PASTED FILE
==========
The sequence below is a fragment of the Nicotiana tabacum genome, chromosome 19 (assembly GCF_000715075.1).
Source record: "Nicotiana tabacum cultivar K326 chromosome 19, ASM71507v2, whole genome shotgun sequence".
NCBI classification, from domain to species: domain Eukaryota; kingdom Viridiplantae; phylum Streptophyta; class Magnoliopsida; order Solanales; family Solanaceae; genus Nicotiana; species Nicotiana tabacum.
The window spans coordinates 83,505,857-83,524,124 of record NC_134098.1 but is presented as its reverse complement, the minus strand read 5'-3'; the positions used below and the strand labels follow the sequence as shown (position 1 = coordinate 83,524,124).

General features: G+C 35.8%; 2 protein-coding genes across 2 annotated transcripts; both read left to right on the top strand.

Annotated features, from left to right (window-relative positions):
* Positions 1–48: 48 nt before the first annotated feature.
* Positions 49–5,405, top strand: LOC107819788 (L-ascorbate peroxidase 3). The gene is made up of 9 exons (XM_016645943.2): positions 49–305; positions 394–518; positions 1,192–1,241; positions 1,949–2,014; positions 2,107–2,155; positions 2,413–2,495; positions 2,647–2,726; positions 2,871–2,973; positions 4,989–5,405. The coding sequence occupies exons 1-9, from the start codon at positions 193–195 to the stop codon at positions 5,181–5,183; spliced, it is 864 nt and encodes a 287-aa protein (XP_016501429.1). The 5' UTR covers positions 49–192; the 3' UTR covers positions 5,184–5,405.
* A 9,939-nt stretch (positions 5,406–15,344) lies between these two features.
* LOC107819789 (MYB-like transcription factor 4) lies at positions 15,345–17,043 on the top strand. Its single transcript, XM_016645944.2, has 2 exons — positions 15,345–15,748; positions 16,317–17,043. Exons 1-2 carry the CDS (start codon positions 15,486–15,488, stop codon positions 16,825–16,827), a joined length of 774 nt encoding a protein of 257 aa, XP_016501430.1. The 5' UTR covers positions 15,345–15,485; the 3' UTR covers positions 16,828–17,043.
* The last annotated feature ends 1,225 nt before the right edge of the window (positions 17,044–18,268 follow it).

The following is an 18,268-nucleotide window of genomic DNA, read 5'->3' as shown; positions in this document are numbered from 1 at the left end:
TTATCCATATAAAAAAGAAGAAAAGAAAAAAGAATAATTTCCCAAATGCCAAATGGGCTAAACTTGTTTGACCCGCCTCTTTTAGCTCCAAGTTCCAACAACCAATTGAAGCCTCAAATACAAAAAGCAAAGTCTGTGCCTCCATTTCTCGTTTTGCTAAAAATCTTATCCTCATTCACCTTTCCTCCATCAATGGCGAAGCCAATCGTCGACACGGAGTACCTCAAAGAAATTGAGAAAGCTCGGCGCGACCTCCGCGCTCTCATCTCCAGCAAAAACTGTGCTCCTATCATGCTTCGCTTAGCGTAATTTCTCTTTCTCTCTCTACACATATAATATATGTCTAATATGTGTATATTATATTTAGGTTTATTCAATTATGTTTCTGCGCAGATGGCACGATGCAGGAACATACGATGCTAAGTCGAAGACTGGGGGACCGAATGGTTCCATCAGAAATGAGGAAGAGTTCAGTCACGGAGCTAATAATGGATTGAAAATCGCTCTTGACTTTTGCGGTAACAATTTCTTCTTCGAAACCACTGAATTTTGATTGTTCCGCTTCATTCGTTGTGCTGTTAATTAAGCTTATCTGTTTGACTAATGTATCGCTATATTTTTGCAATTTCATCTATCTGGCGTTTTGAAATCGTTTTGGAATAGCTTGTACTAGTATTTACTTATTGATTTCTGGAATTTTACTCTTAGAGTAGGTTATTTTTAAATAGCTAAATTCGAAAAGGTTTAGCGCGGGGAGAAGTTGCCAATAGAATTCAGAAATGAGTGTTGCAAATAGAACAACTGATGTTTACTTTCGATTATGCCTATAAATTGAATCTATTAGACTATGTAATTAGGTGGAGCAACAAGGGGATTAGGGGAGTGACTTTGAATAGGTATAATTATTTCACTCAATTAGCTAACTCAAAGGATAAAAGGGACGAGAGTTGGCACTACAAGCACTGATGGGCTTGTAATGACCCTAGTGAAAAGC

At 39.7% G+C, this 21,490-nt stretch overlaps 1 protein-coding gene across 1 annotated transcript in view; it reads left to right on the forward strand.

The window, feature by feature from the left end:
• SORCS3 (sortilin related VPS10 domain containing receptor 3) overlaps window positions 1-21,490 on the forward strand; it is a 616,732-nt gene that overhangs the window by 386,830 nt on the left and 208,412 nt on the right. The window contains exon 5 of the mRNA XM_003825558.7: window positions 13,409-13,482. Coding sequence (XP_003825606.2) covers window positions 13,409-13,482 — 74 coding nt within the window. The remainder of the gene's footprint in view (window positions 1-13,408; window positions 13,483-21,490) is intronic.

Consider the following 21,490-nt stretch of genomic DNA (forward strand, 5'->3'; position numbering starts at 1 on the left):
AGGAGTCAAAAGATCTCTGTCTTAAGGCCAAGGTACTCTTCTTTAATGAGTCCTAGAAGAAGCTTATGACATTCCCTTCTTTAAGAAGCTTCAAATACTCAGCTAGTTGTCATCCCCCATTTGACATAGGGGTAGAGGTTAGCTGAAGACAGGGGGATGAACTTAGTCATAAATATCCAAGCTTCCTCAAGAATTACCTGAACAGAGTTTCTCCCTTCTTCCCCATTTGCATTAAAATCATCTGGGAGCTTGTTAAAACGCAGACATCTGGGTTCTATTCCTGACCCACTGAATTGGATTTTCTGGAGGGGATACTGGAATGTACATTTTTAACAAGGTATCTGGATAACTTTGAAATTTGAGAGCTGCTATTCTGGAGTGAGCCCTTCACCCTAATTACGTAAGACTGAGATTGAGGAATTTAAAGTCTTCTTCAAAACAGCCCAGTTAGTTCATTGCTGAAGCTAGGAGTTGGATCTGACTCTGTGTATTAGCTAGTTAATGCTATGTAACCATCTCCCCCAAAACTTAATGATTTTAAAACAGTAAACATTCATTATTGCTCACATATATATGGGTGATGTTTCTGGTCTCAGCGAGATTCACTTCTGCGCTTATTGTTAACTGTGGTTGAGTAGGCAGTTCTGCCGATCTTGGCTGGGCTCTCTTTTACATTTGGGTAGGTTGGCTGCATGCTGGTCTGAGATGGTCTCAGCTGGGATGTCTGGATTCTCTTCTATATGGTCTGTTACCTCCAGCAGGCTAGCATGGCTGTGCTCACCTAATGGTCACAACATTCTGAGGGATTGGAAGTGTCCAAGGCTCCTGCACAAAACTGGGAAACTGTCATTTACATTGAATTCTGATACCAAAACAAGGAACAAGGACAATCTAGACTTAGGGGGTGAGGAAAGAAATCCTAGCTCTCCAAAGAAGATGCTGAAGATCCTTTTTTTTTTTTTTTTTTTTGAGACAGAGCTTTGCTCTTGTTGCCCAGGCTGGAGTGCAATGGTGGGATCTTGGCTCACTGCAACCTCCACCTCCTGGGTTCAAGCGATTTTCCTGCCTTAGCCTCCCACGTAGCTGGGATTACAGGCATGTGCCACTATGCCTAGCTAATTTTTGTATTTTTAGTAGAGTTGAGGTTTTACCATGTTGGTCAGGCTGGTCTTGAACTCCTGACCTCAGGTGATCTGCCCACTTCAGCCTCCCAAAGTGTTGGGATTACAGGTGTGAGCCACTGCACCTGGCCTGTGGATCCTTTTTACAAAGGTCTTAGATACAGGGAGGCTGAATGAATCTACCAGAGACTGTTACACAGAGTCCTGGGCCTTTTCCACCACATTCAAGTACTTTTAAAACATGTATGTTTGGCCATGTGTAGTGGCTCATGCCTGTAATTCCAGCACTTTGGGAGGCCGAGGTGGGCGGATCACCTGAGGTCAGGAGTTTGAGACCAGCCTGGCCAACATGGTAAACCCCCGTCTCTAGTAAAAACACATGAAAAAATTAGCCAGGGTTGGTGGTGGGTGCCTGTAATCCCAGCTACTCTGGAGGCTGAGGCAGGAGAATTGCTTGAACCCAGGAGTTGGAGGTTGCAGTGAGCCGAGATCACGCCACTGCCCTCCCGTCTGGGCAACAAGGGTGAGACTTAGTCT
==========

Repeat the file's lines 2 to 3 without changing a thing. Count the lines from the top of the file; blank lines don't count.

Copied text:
Source record: "Nicotiana tabacum cultivar K326 chromosome 19, ASM71507v2, whole genome shotgun sequence".
NCBI classification, from domain to species: domain Eukaryota; kingdom Viridiplantae; phylum Streptophyta; class Magnoliopsida; order Solanales; family Solanaceae; genus Nicotiana; species Nicotiana tabacum.